Radiowaves Special Feature: The Radio 4U Story

THE RADIO 4U STORY


Chapter Fifteen


Coming back to the great changes which took place in January:
Even though Frances and I were working full-time at the station, we faced an extreme and permanent shortage of staff. Most jocks were students or had a main job to go to. Once the summer recess was over it became more and more difficult to prove to the listener that there were more than two voices behind Radio 4U. Way back in October I thought of a scheme to prerecord programmes and to repeat them throughout the day. The average radio listener is only tuned to the wireless for about two hours a day anyway. Even if you listen to the BBC you will notice that certain information and quite a lot of music is actually repeated over and over again.

Willy got me a second hand Sony MTL 10 cassette deck in which you can load up to 10 tapes. Three months passed before I actually had it operative. Firstly, Willy (pictured below on the studio) needed to do some work on the unit, and then it went missing in the post, hence its introduction in January.

Besides the obvious advantage of cutting down on production time, I also aimed at an improved programme quality. Up to now I left it widely to the discretion of the presenter to read book or film reviews or to broadcast other information.

Radio to me is more than music and brainless talk. Radio 4U was intended to be an information channel too. Now I wanted it my way, as the new system freed a lot of resources so that everybody was now able to put more effort into a much shorter programme.

In a way it spoiled the fun a bit for the jocks, the excitement of being on live radio was gone but I can honestly say that the programme quality improved immensely and I guess that a lot of listeners agreed with me. It is better to listen to a good programme twice than to hear a bad one once.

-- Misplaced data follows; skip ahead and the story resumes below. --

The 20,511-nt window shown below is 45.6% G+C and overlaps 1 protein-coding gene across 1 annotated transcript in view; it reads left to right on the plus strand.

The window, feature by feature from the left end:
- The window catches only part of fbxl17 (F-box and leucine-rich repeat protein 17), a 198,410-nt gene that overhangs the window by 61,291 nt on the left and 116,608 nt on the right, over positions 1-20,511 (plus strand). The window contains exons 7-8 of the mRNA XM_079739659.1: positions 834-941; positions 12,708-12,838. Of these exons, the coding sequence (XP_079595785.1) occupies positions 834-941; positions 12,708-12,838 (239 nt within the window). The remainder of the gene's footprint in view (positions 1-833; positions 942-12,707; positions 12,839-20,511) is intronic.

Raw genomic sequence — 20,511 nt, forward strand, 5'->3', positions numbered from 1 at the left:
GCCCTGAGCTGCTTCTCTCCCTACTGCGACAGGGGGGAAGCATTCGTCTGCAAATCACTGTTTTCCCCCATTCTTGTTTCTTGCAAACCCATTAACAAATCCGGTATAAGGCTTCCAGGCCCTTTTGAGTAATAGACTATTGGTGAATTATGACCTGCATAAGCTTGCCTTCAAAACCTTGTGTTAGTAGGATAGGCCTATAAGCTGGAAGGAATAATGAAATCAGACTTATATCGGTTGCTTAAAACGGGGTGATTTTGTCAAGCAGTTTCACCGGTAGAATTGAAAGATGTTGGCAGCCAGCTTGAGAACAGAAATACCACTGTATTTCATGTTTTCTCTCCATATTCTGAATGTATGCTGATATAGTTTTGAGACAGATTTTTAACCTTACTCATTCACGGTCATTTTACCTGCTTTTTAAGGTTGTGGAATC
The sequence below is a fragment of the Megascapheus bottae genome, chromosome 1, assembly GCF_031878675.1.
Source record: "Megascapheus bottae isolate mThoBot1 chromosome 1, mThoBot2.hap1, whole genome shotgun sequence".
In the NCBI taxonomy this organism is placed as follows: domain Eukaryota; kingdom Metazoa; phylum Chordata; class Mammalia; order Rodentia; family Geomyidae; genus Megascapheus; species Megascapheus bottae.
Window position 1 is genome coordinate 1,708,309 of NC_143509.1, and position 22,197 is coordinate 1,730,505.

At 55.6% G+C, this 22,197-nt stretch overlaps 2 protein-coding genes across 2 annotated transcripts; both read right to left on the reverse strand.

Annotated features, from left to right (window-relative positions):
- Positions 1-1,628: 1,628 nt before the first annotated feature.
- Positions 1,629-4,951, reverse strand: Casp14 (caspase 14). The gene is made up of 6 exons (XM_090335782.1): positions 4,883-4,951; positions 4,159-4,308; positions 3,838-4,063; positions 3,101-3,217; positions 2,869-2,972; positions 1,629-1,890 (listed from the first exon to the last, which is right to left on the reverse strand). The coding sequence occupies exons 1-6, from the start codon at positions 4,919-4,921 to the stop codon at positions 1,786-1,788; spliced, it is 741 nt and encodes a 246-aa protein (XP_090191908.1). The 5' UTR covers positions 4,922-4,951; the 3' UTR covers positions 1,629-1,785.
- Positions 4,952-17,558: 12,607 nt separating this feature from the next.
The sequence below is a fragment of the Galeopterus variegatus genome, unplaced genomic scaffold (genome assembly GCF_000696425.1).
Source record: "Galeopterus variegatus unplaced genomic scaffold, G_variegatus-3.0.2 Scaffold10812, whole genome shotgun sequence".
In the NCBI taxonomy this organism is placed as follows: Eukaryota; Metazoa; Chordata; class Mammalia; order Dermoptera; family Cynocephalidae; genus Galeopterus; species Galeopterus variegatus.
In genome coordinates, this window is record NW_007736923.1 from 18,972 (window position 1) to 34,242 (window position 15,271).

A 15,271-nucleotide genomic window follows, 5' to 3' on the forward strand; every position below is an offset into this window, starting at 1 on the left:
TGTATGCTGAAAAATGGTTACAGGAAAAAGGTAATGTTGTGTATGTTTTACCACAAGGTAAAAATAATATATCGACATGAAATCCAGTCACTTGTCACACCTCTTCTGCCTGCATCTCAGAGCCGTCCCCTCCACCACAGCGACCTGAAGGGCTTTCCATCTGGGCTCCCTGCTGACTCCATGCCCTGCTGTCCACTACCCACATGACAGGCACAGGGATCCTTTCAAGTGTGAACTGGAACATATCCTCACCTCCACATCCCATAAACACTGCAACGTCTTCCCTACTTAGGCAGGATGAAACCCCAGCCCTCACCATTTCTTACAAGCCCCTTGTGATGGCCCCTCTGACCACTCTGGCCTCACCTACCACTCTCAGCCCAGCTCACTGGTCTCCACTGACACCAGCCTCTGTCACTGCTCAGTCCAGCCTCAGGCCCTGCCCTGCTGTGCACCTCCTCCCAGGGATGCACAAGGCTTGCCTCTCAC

We recorded seven programmes plus two news magazines for each day. Some programmes were suitable to be recorded several days in advance whilst others had to be produced just before broadcasting.

Also, Radio 4U was now the first regular 24 hours operator in the City – another advantage of this new schedule.

Every programme lasted 47 minutes with the exception of live news magazines. The programme day started at a quarter past ten at night when we read the latest headlines and then repeated the early evening edition of the news magazine.
This was followed by Programme 1, containing Horoscopes for the day and a cooking recipe.
At 23:50 we followed with Programme 4 which contained a film review and a feature such as health, motoring or consumer tips.
Half past midnight came Programme 3 with brain teasers, video reviews, and a look back on a funny event which happened on that day in the past.
Next came Programme 5 with book reviews, another brain teaser, and consumer advice.
At 2:10 am we repeated Programme 1 again, followed by the light entertainment Programme 6.
The final repeat of the evening news was scheduled at 3:45.